June 18th, 2008 marked the ten year anniversary of my realisation that I could not drink, ever again. On June 18th, 1998, my many battles with alcohol ended. If I had not stopped drinking, my battle was going to end anyway. I was that close to drinking myself to death. A long, painful drawn out suicide. Instead I chose to battle my addiction and finally win the war. Five weeks alone in hospital gave me time to reflect. I came to the realisation that if I was going to survive a self-inflicted ordeal, that I would leave hospital a free man.
I wasn't very original using alcohol as form of replacement for something missing in my life. My life was falling apart. Mentally and physically, I was a sad, pitiful example of someone who had almost given up on life and the wonders living could offer. My behaviour was bizarre and often bordered on incoherent. Physically, I was a severely jaundiced, bloated, 'yellow balloon'. Yet up until that day they stretchered me out my house, I didn't really care. 'Go ahead and die. You have no friends, your family here in England has left you for the sake of their own wellbeing. Drink yourself to death, nobody will even notice, you'll just be another pathetic statistic.' Such dark thoughts were relentless. To have survived that hell from ten years ago has given me the incentive to use my second chance to the fullest.
When I become aware that my mental health was deteriorating; I attempted to numb the panic it caused by consuming vast quantities of alcohol. Ofcourse, the horrible irony is that my drinking compounded my mental health issues. Not very clever, I know, but I was a desperate man in desperate circumstances.
Let me describe to you a typical day, ten years ago. After drinking myself into oblivion from the night before, I would wake up from a very poor, disturbed sleep, with a sense of panic. I need a drink, it is early morning and the off-license is closed. I wonder if I can last another hour? I stagger over to the off-license, still partially drunk from the night before. I purchase a two litre bottle of cider and take my 'salvation' back to my house. I have consumed the entire bottle within in minutes. I feel sick, I pass out for two hours, only to wake up knowing I must have more cider. So back to the off-license to purchase yet another two litre bottle of cheap, nasty cider. The pattern continues, I consume the cider just as quickly as the previous. I am in a constant state of 'topping-up'. I needed alcohol, this shadow of a man was physically and psychologically trapped and controlled by his master. I was a slave to drink. For the next three weeks, right up until that moment I was whisked away in ambulance, all I did was drink cider. No food, just cider.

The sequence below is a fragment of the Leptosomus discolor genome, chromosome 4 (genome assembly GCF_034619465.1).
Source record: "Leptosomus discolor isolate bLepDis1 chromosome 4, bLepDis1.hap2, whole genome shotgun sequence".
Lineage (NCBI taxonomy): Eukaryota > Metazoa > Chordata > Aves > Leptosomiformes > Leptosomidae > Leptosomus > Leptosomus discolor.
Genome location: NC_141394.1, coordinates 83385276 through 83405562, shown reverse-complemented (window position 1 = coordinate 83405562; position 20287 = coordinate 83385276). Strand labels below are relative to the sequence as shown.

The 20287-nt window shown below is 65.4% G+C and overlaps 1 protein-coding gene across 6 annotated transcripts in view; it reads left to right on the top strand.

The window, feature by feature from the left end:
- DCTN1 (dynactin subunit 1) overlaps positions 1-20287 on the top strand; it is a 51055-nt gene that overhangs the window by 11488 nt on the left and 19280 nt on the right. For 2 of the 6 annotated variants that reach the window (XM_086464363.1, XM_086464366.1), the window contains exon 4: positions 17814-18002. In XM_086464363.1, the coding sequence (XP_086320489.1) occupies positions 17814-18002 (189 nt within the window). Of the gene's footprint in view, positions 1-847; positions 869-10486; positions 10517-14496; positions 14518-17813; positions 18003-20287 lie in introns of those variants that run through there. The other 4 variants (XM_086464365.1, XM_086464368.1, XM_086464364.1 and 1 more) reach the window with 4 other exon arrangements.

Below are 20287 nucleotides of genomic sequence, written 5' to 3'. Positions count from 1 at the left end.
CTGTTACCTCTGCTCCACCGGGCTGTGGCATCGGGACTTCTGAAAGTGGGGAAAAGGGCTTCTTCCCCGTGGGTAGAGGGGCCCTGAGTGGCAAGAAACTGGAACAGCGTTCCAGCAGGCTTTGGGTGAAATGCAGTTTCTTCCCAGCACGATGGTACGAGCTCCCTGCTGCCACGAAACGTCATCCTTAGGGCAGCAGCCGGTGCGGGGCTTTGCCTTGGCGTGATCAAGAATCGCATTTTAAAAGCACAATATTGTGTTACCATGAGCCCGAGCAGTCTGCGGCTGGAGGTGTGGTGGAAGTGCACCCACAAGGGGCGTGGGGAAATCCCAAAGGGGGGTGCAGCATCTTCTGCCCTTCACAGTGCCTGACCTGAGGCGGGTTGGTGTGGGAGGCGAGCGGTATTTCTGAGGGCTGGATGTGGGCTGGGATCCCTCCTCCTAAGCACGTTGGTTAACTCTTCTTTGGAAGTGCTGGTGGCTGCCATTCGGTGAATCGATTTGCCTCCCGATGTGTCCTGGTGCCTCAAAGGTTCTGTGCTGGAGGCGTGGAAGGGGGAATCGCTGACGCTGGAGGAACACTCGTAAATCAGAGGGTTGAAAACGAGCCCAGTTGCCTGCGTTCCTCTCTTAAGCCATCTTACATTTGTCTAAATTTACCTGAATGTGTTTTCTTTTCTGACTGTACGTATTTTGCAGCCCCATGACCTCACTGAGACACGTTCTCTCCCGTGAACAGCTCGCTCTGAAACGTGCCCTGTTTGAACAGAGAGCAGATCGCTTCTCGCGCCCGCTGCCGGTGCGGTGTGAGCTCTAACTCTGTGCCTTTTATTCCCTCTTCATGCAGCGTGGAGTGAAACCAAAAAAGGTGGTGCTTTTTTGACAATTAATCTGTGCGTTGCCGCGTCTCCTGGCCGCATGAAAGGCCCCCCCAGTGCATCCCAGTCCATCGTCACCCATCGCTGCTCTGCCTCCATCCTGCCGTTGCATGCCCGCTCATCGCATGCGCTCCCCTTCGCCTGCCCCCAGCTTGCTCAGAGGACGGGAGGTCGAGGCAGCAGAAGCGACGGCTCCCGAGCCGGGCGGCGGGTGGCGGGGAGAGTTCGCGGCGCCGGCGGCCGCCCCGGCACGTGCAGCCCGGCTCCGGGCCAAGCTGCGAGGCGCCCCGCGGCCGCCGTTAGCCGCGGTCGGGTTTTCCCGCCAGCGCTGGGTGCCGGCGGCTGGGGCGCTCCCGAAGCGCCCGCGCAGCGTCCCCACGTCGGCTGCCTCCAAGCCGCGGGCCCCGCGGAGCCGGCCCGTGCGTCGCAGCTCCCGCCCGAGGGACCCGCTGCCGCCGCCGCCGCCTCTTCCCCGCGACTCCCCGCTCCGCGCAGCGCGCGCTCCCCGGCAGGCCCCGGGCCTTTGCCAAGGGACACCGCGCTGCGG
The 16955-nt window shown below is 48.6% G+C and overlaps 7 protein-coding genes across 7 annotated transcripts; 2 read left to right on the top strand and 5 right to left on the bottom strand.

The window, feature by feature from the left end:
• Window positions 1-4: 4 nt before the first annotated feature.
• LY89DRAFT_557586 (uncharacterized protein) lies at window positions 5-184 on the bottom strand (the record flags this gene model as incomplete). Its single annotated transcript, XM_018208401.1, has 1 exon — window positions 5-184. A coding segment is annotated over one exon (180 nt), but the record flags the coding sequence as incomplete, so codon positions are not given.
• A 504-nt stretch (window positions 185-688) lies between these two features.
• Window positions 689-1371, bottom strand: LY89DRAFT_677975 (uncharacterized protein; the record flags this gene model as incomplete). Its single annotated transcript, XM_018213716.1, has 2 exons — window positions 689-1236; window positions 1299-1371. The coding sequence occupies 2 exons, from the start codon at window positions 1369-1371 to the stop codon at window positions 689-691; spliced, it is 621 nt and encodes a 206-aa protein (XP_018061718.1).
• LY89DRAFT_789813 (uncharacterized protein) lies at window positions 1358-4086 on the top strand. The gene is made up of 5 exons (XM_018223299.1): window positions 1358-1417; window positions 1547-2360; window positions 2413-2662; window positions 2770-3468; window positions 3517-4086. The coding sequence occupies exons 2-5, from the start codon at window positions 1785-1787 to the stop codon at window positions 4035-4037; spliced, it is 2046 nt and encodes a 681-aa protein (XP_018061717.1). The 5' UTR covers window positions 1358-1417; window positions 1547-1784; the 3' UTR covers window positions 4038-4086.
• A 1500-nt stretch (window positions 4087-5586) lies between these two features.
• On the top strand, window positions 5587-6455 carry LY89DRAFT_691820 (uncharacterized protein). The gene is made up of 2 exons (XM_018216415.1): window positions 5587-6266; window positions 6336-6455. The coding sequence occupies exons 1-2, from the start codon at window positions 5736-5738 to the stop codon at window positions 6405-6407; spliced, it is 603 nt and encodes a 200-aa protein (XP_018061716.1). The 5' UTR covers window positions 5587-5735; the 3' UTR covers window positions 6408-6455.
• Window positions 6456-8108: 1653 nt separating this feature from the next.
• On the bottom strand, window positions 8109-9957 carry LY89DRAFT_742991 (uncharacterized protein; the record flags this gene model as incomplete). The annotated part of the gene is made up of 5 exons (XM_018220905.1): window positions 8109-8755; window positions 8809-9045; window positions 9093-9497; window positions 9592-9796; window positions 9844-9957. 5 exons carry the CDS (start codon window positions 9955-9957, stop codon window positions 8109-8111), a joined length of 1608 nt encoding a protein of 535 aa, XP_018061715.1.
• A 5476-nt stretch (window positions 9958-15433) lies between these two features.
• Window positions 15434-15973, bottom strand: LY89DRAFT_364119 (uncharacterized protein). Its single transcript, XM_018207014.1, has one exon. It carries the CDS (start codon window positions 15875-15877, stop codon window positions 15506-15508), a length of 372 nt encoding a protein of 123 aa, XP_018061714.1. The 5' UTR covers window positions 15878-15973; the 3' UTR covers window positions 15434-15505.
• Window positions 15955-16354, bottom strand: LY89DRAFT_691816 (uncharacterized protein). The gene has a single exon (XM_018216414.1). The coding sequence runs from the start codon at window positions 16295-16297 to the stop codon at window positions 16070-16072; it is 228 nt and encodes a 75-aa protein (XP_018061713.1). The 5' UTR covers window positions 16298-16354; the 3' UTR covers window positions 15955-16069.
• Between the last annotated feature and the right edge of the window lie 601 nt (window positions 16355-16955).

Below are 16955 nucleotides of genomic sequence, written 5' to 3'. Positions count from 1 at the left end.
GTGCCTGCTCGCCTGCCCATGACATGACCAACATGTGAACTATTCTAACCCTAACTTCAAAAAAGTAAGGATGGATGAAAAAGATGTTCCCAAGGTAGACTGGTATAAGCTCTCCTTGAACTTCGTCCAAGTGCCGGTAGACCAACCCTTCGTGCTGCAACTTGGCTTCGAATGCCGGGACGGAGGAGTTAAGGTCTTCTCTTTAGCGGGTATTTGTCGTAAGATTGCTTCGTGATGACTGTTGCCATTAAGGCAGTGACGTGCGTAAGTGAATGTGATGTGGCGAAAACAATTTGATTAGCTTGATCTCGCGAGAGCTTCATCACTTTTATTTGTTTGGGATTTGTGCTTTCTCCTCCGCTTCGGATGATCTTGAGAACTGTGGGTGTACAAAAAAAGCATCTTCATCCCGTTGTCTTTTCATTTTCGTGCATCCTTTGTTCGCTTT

Five weeks in hospital gave me the opportunity to get control back. I was determined to conquer my master. I wanted to live and I mean really live. So when I walked out of the hospital, I knew that I had broken the shackles that alcohol had placed on me. I knew I would make it, because the key element was that I was sincere in my conviction. The sense of relief I had goes beyond words.
I have been asked why I write such blogs. It reinforces my belief that I can choose to live in a positive environment. I write blogs as a form of personal therapy. I spend a lot of time on my own and think of my blog as a form of communication with the world. I sincerely hope that there will be people who read my blogs who get a bit of comfort from them. You see, I firmly believe that we all have the power within to challenge adversity. We can all demonstrate that negatives can be turned into positives.
Ten years ago, I was trapped. Ten years on, I am still not well but I am so much better. It has been a slow journey, sometimes painful, sometimes exhilarating. Ten years ago, I was stuck inside a cider bottle. Yet I crawled out and saw the world with a clear vision. I looked out from the top of the bottle and knew I had the right to live.